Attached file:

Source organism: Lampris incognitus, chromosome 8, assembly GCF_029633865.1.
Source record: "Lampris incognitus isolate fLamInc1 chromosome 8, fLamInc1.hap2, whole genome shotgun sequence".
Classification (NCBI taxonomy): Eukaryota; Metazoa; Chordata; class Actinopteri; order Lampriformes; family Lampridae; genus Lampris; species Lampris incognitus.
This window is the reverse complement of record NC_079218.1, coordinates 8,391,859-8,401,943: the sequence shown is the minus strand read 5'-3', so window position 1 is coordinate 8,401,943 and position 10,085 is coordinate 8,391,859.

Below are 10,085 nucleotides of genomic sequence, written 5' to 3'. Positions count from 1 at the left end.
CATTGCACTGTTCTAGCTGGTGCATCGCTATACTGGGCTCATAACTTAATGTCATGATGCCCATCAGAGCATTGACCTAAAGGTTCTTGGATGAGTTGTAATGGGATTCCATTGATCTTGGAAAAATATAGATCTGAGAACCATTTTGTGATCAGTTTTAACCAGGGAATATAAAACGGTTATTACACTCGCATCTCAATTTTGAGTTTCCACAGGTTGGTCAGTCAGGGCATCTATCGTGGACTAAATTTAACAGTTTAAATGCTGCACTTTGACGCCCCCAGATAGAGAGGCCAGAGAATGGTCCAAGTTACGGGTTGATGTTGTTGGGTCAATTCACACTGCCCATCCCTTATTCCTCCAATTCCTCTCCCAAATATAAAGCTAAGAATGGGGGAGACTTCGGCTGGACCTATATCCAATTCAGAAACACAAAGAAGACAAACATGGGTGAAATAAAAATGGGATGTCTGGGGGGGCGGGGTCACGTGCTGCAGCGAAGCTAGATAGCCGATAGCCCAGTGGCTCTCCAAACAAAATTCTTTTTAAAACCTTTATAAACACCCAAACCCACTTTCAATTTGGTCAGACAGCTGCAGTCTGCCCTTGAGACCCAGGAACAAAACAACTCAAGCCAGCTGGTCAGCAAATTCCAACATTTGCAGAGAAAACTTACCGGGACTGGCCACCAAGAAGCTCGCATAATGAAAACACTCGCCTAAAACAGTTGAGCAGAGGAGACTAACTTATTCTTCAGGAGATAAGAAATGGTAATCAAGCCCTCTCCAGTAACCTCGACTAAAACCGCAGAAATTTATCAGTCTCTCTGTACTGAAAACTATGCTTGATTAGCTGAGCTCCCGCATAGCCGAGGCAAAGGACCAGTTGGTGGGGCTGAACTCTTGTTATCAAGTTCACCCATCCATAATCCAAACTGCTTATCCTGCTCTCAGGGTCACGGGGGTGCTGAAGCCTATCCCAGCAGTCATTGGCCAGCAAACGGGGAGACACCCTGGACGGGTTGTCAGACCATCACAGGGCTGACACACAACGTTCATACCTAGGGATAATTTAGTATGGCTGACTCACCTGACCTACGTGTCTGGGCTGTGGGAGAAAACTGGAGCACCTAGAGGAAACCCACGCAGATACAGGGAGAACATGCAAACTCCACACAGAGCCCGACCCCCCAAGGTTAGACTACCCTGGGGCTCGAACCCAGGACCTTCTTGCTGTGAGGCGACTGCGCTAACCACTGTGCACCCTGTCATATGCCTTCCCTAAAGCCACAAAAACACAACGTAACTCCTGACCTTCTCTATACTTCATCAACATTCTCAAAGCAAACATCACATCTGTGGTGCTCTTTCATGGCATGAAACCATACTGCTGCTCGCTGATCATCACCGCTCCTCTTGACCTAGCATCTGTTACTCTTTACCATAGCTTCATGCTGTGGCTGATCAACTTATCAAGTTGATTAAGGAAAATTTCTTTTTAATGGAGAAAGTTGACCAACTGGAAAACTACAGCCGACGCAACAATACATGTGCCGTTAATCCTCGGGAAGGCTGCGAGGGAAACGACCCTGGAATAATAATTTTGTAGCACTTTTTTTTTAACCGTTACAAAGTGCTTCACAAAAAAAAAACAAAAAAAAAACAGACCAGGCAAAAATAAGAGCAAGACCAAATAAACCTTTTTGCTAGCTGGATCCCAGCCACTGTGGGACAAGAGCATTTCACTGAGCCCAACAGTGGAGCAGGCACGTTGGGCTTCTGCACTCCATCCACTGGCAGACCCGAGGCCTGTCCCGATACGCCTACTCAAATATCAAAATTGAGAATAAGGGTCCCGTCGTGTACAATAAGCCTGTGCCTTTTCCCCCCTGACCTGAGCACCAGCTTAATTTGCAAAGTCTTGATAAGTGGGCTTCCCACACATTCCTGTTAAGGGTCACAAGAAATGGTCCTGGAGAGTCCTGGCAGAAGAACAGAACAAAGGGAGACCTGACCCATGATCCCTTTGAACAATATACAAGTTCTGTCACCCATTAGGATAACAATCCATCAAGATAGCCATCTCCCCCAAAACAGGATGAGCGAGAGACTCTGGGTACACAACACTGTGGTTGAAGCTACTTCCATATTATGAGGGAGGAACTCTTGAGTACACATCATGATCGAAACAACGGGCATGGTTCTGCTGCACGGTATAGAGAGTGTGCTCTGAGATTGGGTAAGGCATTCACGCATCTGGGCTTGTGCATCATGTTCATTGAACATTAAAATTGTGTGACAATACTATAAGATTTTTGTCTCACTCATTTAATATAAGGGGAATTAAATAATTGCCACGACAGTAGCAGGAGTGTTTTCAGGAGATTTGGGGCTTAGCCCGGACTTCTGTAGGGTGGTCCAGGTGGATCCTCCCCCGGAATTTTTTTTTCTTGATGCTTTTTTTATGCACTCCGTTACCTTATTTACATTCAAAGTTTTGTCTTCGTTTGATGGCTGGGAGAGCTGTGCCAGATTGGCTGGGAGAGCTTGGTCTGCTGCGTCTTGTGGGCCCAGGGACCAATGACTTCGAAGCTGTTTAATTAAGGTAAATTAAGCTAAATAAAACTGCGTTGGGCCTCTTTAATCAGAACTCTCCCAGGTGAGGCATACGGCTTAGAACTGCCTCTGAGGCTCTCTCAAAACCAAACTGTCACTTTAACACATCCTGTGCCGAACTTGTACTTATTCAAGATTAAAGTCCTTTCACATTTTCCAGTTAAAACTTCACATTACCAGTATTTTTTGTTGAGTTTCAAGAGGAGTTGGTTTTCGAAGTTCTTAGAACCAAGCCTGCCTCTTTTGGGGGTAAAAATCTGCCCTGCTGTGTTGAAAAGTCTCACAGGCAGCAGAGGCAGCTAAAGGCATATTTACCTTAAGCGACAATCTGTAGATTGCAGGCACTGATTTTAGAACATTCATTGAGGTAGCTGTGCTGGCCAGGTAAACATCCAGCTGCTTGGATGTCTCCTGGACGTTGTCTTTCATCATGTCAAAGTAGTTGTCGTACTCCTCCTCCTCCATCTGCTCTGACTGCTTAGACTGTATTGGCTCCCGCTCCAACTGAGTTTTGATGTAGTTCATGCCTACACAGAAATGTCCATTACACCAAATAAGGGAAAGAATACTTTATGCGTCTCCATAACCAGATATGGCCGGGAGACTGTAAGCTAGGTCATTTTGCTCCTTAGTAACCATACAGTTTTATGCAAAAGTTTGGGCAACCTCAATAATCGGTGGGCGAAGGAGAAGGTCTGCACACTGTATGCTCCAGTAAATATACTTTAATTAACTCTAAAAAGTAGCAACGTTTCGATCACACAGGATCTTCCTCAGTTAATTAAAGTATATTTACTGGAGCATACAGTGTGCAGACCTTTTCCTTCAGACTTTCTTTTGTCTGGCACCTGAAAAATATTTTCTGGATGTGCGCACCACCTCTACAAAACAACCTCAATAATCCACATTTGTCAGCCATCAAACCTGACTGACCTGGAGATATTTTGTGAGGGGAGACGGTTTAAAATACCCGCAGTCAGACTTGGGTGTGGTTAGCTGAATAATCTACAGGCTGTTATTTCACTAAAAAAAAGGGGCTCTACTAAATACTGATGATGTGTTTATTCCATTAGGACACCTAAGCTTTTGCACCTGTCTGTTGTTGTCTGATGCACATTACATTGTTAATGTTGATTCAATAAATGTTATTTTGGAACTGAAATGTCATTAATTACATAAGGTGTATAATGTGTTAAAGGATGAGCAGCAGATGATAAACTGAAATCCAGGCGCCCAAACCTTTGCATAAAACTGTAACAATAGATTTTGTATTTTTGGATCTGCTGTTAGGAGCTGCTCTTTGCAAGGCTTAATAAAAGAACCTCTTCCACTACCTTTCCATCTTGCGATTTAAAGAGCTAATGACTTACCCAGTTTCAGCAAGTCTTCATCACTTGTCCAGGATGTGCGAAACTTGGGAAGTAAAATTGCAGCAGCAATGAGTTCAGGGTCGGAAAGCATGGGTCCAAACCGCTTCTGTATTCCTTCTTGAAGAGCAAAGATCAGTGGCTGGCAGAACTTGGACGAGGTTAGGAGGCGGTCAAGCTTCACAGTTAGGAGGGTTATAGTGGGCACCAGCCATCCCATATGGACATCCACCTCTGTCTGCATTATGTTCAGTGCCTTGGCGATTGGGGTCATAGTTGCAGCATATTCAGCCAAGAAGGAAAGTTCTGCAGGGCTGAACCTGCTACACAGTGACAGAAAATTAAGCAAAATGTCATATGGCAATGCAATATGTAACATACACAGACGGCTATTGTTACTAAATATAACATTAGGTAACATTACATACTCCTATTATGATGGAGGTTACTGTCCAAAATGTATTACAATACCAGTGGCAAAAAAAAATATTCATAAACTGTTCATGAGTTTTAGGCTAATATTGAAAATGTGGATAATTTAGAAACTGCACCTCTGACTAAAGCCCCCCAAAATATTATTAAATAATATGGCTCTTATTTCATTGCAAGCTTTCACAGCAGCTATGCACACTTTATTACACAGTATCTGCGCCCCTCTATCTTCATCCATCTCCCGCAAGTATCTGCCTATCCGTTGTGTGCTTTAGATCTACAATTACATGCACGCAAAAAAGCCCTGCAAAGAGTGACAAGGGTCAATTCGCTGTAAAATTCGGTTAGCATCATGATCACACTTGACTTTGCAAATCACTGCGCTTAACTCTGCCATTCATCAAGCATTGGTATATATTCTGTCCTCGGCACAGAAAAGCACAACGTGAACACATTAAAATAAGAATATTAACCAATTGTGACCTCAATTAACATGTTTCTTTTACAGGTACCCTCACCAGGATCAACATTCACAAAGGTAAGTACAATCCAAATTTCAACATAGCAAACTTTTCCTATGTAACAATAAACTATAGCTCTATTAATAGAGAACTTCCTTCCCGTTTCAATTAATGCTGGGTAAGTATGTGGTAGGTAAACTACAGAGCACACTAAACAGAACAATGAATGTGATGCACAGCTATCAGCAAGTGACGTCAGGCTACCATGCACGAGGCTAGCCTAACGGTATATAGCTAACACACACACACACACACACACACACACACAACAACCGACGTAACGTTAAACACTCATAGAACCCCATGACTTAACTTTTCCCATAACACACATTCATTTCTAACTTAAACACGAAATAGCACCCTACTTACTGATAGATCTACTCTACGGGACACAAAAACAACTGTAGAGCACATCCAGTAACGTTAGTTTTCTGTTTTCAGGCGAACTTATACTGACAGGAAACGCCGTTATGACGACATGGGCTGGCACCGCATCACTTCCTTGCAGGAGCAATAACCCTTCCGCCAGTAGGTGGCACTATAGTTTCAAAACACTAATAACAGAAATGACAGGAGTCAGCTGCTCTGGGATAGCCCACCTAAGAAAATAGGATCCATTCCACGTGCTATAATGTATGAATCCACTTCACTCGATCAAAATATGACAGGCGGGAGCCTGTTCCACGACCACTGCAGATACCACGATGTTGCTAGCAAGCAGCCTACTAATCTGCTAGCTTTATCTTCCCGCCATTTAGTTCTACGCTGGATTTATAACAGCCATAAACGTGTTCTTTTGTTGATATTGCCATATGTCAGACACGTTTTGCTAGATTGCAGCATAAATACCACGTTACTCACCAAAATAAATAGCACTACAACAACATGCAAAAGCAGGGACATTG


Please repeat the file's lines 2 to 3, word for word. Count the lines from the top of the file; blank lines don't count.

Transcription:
Source record: "Lampris incognitus isolate fLamInc1 chromosome 8, fLamInc1.hap2, whole genome shotgun sequence".
Classification (NCBI taxonomy): Eukaryota; Metazoa; Chordata; class Actinopteri; order Lampriformes; family Lampridae; genus Lampris; species Lampris incognitus.